Motorcycles preparing for the road


CLEAR LAKE, Iowa – Roads are clearing, snow is melting and that means it’s time to share the road with motorcycles.

Minnesota’s first motorcycle death of the year is prompting safety officials to warn of the dangers still present on roads.

Mike Ghere is a driving instructor with Drive Pro, but as a motorcyclist, he also knows the importance of sharing the road.

“The biggest thing is to share the road with motorcycles and that’s a good slogan although I prefer share the road with each other because sometimes it’s a give and take,” said Ghere.

Spring can be a deadly time for motorcyclists as they battle for space with aggressive drivers but also potholes and sand turning streets into potential hazards.

Something Rob Determan of Mason City Motorsports knows all too well about.

“Guys are anxious and I don’t blame them it’s been a long cold winter I find myself wanting to get out there too but it’s best to wait until we get most of the snow gone and get one good rainfall just get everything clean off the roads just to prevent any accidents from happening,” said Determan.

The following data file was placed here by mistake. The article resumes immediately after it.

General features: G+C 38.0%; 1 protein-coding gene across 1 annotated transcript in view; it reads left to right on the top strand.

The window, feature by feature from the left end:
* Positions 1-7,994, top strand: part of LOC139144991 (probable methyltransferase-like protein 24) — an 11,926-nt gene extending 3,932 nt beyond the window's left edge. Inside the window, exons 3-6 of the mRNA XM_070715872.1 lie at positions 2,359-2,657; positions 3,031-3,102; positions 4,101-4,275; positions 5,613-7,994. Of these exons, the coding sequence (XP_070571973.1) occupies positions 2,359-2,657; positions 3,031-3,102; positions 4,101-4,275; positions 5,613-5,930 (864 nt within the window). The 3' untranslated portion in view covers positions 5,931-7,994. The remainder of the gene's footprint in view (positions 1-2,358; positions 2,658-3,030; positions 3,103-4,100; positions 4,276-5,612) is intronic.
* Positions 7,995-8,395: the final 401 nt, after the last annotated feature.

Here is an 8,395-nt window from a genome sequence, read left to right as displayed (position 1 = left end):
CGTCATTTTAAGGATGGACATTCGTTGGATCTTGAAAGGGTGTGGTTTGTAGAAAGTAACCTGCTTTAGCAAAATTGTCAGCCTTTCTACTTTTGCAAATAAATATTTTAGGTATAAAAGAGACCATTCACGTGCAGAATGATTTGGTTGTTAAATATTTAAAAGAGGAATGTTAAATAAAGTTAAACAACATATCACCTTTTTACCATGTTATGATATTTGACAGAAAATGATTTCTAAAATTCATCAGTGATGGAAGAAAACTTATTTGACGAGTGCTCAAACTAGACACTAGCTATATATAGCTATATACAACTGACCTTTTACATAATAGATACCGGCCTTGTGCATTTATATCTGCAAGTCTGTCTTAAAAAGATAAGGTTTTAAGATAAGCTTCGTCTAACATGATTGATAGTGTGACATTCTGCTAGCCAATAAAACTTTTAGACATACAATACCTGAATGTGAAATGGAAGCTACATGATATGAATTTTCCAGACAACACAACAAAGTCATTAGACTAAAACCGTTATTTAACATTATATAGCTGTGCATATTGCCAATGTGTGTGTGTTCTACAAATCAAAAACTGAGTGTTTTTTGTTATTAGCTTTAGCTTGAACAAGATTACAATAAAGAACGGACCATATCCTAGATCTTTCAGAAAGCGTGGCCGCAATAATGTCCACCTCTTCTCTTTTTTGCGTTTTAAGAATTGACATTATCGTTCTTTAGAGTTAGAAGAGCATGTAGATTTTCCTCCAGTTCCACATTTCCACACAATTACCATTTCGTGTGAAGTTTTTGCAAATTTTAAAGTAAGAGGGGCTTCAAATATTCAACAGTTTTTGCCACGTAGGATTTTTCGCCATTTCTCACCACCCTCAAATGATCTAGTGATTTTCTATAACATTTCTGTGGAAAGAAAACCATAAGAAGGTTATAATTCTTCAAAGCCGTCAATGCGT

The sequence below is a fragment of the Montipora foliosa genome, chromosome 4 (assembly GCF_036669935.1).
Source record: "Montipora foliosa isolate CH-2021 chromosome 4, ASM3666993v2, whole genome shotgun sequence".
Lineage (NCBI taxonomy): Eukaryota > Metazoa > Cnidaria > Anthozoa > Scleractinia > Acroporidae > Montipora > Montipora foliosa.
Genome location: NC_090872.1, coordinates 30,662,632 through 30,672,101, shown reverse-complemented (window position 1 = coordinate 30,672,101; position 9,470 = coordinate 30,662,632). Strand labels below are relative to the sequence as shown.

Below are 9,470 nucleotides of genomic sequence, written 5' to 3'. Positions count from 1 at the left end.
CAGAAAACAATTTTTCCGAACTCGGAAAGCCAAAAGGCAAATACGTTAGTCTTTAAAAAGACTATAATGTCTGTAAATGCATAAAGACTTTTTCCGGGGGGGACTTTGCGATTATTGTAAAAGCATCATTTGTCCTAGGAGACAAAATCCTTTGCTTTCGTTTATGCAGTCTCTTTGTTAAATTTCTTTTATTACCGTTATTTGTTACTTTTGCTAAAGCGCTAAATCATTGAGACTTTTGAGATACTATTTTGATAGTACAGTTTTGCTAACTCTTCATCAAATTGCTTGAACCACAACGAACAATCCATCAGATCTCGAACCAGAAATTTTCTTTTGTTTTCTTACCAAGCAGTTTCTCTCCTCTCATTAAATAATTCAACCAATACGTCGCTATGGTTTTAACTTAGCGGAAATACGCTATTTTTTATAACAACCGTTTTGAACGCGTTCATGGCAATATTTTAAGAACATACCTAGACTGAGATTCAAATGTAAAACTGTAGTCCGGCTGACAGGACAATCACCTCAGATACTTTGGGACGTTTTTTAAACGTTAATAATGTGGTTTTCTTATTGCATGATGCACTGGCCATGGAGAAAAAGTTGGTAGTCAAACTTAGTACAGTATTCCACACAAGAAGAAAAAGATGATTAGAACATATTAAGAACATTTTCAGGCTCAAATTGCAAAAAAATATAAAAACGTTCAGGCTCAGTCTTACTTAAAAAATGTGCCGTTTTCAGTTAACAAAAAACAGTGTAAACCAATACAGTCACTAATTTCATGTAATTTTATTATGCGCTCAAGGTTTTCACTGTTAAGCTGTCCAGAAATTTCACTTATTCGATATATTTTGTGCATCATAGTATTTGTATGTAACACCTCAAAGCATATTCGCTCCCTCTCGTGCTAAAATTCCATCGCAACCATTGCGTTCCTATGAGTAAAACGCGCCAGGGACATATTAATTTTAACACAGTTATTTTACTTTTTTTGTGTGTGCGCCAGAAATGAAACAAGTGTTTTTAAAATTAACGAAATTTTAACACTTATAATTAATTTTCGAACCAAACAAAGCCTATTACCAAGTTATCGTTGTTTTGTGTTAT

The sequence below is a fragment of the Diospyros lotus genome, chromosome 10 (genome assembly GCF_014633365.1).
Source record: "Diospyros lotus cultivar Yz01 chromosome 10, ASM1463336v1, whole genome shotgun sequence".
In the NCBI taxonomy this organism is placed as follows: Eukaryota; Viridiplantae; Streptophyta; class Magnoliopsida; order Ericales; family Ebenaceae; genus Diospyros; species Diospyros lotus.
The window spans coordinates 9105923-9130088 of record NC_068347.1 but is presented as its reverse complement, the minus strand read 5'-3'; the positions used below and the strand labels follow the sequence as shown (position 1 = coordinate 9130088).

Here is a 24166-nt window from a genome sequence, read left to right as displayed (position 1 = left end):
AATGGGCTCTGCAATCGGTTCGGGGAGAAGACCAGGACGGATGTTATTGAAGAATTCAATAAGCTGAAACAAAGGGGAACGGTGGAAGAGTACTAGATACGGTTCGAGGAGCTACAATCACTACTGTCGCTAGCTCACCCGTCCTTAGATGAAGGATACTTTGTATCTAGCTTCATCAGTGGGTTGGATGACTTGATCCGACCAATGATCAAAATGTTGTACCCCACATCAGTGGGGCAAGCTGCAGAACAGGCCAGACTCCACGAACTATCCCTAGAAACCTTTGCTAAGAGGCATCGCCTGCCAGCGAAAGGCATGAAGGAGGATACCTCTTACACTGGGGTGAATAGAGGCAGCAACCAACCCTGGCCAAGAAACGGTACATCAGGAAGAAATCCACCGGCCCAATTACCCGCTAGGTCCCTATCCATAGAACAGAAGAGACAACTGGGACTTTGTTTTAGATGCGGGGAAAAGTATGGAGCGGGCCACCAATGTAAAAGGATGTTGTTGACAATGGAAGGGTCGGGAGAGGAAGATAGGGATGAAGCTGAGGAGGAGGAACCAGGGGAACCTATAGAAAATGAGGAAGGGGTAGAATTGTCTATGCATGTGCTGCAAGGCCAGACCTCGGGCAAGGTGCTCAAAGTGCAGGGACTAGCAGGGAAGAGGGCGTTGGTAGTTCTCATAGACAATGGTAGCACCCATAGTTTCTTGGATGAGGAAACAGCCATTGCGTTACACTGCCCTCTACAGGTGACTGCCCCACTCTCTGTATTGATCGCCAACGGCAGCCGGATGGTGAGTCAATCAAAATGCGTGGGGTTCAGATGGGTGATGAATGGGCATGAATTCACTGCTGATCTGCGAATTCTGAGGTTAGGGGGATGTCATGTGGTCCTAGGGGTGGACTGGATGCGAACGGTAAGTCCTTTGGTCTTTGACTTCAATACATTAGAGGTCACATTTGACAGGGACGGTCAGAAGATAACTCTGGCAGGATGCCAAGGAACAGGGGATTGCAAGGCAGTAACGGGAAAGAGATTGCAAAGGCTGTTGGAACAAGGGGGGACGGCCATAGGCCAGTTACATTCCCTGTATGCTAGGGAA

“It’s just like anything you haven’t done for a while. Six or seven months in the winter, it takes a while to get back into the rhythm. It’s like shooting a basketball or whatever, it takes a while to get back into the rhythm. You’re doing a lot of things you have front wheel breaks, back wheel brakes,” said Ghere.

In Iowa, motorcycle fatalities remain low in the spring but as motorists get re-acclimated to the roads, those figures are always at risk.

“Be very aware of what’s around too because a lot of the motorist now are not used to seeing motorcycles and are not looking for them. So you need to be on your toes at all times,” said Determan.

Potholes are another concern for riders as many of these holes are still appearing on road surfaces and have not been repaired yet.

From 2009-2013, 64 Minnesota motorcyclists were injured in accidents where debris from potholes were present.

Riders are still advised to wear full protective, brightly colored gear, including a DOT-approved helmet, travel at safe speeds, pay attention and ride sober.

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